Revenue growth can be found out by subtracting revenue from the last period from revenue of this period and dividing the result by revenue last period. Revenue concentration can be found out by dividing the revenue from the client by the total revenue. Finally, revenue per employee can be found out by dividing the revenue by the average number of employees.
While doing these calculations, do keep in mind that a client should never represent more than 10% of your revenues. The productivity ratio, the one that we can find through the revenue per employee- is also important as the higher the ratio, the better.
In order for your business to properly survive, you need profits. Or else, in the long run, the business will probably die. There are a few equations to calculate profit margins too.
Gross profit margin can be found out by subtracting the cost of sold goods from revenue and dividing the result by revenue. Operating profit margin can be found out by subtracting the cost of sold goods from revenue, and again subtracting operating expenses, finally dividing by revenue. Net profit margin can be found out by subtracting the cost of sold goods from revenue and again subtracting the operating expenses from the result. Finally, dividing the result by revenue will show the profit margin.
A decent gross profit margin will help you get through shocks to revenues, while the operating profit margin declares the ability to make a profit. The net profit margin remains as the money for reinvesting.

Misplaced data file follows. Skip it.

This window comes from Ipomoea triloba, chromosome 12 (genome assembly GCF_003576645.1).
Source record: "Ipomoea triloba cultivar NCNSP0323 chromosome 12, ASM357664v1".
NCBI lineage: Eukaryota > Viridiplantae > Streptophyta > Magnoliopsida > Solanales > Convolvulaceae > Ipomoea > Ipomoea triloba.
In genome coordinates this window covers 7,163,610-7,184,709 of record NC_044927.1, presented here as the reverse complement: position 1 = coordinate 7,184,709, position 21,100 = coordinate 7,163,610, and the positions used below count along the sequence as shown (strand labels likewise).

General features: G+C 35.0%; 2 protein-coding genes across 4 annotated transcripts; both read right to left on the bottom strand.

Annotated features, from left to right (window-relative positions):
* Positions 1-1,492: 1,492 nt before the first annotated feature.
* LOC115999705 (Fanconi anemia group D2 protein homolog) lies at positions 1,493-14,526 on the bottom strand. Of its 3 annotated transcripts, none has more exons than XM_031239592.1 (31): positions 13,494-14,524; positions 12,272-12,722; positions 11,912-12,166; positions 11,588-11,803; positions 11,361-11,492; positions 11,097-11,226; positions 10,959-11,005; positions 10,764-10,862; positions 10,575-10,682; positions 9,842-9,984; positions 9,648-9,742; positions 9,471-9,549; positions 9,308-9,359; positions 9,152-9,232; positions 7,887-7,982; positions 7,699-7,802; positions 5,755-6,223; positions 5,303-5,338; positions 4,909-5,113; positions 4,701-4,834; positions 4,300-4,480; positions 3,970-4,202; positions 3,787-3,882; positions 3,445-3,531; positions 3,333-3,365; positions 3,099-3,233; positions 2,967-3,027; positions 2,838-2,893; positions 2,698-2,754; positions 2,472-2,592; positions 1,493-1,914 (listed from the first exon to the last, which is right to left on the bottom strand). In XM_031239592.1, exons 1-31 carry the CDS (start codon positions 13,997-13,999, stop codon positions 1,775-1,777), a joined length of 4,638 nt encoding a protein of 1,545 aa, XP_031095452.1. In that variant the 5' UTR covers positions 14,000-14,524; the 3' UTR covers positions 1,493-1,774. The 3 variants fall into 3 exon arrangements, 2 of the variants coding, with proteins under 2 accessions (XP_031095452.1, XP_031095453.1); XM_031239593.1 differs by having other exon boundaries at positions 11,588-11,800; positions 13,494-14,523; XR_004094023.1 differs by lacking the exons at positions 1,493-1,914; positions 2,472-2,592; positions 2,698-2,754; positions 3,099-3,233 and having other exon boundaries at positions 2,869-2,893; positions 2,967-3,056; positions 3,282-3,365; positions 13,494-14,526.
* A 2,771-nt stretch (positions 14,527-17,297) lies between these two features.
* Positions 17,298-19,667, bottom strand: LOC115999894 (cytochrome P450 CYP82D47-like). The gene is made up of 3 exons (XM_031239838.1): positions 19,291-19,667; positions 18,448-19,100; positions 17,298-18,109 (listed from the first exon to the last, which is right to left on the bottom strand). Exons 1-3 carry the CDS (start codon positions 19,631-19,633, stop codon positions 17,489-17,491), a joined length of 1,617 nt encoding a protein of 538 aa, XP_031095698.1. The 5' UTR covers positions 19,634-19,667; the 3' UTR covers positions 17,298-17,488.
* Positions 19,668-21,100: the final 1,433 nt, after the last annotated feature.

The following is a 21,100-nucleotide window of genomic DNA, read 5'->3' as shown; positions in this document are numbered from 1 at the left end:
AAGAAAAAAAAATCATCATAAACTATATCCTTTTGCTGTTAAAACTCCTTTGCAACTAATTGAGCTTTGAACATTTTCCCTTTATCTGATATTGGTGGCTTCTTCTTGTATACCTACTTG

3. Operational Efficiency
This very element measures your ability to use the company resources. If you’re not efficient enough that may lead to weak growth. There are a couple of equations on measuring the efficiency too:
Accounts receivables turnover: (net credit sales ÷ average accounts receivable)
Inventory turnover: (cost of goods sold ÷ average inventory)
If your company’s receivable turnover is high, this means the credit management is going well. The inventory turnover measures the efficiency level of you managing the inventory. A high number shows progress here as well.
Liquidity is related to generating the cash flow, and analysis on this refers to your capability to generate enough cash to cover the cash expenses. This is essential because no matter how much your profit or revenue growth is if liquidity is poor it’s bad news for you. There are a couple of equations to identify liquidity:
Current ratio: (current assets ÷ current liabilities)
Interest coverage: (earnings before interest and taxes ÷ interest expense)
The current ratio works with current assets and short-term obligations. A ratio of fewer than 1 means you don’t have sufficient resources, and a ratio above 2 means you have more than enough. The interest coverage measures your ability to cover the interest expenses. If the ratio is less than 1.5 we have a problem here.
5. Capital Efficiency and Solvency
The interest to lenders and investors can be stated as capital efficiency and solvency. There are a couple of equations to derive these, too.
Return on equity: (net income ÷ shareholder’s equity)
Debt to equity: (debt ÷ equity)
Return on Equity represents the amount of return your investors are getting from the business. Debt to equity usually means the measure of leverage you’re applying to operate the business.
If you know your company’s financial state and keep the five elements into consideration, you surely will get a decent, proper financial analysis.